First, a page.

Law of Contract (1872):Nature of contract; Classification; Offer and acceptance; Capacity of parties to contract; Free consent; Consideration; Legality of object; Agreement declared void

Difference between Fraud and Misrepresentation

 

difference between fraud and misrepresentation

Difference between Coercion and Undue influence

 

difference between coercion and undue influence

Consideration

Section 2 (d) of the Indian Contract Act, 1872 defines consideration as ‘when at the desire of the promisor, the promisee or any other person has done or abstained from doing, or does or abstains from doing or promises to do or abstain from doing something, such an act or abstinence or promise is called consideration for the promise’.

From the above definition it can be inferred that,

1. Consideration must be at the desire of the promisor.

(2) Consideration may move from one person to any other person

(3) Consideration may be past, present or future and

(4) Consideration should be real though not adequate.

Type of Consideration

1. Past Consideration

It is also known as executed consideration. One party to contract has received the benefit before formation of contract.

2. Present Consideration

It is received at the time of formation of the contract. It is in process of execution.

3. Future Consideration

It will be received by a party after the formation of the contract. It is also called as executory consideration.

Legal Requirements Regarding Consideration

1. Consideration means doing or not doing something

The consideration is some act or abstinence. Some act means doing something while abstinence means not to do something. Thus, a consideration can be positive or negative. To do something is known as positive consideration while not to do something is known as negative consideration.

2. Consideration must move at the desire or Promisor

The consideration must move at the desire of the promisor. However, it is not necessary that it must for the benefit of the promisor. It can be for the benefit of a third person also.

3. Consideration can flow either from the promisee or any other person:

The consideration for a contract can move either from the promisee or from any other person. This point is made clear even by the definition of the word “consideration”, according to which at the desire of the promisor, the promisee or any other person, doing something is consideration.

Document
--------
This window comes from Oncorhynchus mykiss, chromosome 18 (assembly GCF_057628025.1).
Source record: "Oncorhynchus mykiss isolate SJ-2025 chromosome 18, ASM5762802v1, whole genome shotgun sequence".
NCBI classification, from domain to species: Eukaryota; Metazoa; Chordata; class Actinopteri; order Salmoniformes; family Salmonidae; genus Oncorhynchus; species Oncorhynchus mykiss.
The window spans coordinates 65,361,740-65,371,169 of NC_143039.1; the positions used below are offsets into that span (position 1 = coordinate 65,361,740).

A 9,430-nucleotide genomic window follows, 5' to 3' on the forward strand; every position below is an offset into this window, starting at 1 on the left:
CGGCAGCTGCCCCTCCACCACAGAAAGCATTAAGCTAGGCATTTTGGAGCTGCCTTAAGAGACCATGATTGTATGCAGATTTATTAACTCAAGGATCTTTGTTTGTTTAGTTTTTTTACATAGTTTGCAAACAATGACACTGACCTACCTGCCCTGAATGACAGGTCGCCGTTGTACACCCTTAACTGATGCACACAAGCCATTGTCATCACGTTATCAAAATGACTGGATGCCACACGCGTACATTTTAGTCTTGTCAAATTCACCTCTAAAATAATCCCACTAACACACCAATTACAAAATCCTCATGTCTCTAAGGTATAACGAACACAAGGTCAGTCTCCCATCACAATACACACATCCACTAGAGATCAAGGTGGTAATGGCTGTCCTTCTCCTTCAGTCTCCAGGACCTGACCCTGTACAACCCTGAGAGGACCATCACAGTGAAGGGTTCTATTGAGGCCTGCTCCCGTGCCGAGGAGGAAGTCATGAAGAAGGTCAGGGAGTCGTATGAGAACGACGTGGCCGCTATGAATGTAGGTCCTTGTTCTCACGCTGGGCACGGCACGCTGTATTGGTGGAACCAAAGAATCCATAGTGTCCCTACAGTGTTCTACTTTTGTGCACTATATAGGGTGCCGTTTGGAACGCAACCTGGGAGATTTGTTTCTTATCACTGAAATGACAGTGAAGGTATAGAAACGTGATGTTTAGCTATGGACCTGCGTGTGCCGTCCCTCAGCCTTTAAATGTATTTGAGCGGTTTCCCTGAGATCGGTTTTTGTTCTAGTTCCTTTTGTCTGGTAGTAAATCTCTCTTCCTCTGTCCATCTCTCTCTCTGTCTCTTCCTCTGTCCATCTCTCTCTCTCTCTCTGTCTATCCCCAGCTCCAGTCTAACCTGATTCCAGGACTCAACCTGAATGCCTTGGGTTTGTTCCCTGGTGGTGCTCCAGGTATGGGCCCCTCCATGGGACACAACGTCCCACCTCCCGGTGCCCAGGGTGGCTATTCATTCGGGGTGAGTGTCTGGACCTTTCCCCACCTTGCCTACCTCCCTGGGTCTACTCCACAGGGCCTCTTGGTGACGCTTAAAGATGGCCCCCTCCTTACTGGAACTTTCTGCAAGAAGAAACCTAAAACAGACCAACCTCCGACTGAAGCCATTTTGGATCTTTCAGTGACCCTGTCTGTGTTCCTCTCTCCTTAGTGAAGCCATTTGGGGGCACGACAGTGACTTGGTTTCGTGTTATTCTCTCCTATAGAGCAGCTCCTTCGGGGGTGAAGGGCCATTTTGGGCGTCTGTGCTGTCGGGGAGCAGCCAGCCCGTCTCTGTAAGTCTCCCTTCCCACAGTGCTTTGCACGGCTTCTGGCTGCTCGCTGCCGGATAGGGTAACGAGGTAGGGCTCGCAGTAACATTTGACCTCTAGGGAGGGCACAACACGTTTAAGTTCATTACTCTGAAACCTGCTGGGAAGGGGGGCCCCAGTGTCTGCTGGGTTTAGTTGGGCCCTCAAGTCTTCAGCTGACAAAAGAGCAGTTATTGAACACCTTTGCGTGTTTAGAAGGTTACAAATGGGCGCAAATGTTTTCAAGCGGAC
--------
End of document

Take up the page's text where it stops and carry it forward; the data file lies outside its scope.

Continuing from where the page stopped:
4. Consideration may be inadequate

Consideration need not necessarily be of the same value as of the promise for which it is exchanged. But it must be something which can be inadequate as well. Inadequate consideration would not invalidate an agreement but such inadequate consideration could be taken into account by the court in deciding whether the consent of the promisor was freely given.

5. Consideration may be Past, Present or Future

The consideration may be past, present or future. A past consideration is valid in India while it is not regarded as valid in many other countries.

Past consideration:

When a consideration by a party for a present promise was given in the past i.e. before the date of the promise, it is said to be a past consideration.

Present Consideration:

A consideration to do or abstain from doing something given simultaneously with the promise is a present present consideration.

Future Consideration:

When the consideration  from one party to the other is to pass subsequent to the act of doing or abstaining from doing something ,it is called a future consideration.

6. Act Promisor bound to do is not consideration

If the promisor is legally bound or required to perform something as a part of his duty, and he agrees to do so, it is not a valid consideration. The consideration must be something different from promisor’s existing obligation.

7. Consideration must be lawful

The consideration must be lawful. Lawful means as per the provisions of an act.An unlawful act or benefit received in an unlawful manner is not regarded as the consideration.

8. Consideration should be possible to perform

The consideration must be real and not illusory. It means the consideration should not be impossible to perform. An act does not recognize impossible performance. It may be physically impossible or can be legal impossible.

Law of Contract (1872):Nature of contract; Classification; Offer and acceptance; Capacity of parties to contract; Free consent; Consideration; Legality of object; Agreement declared void

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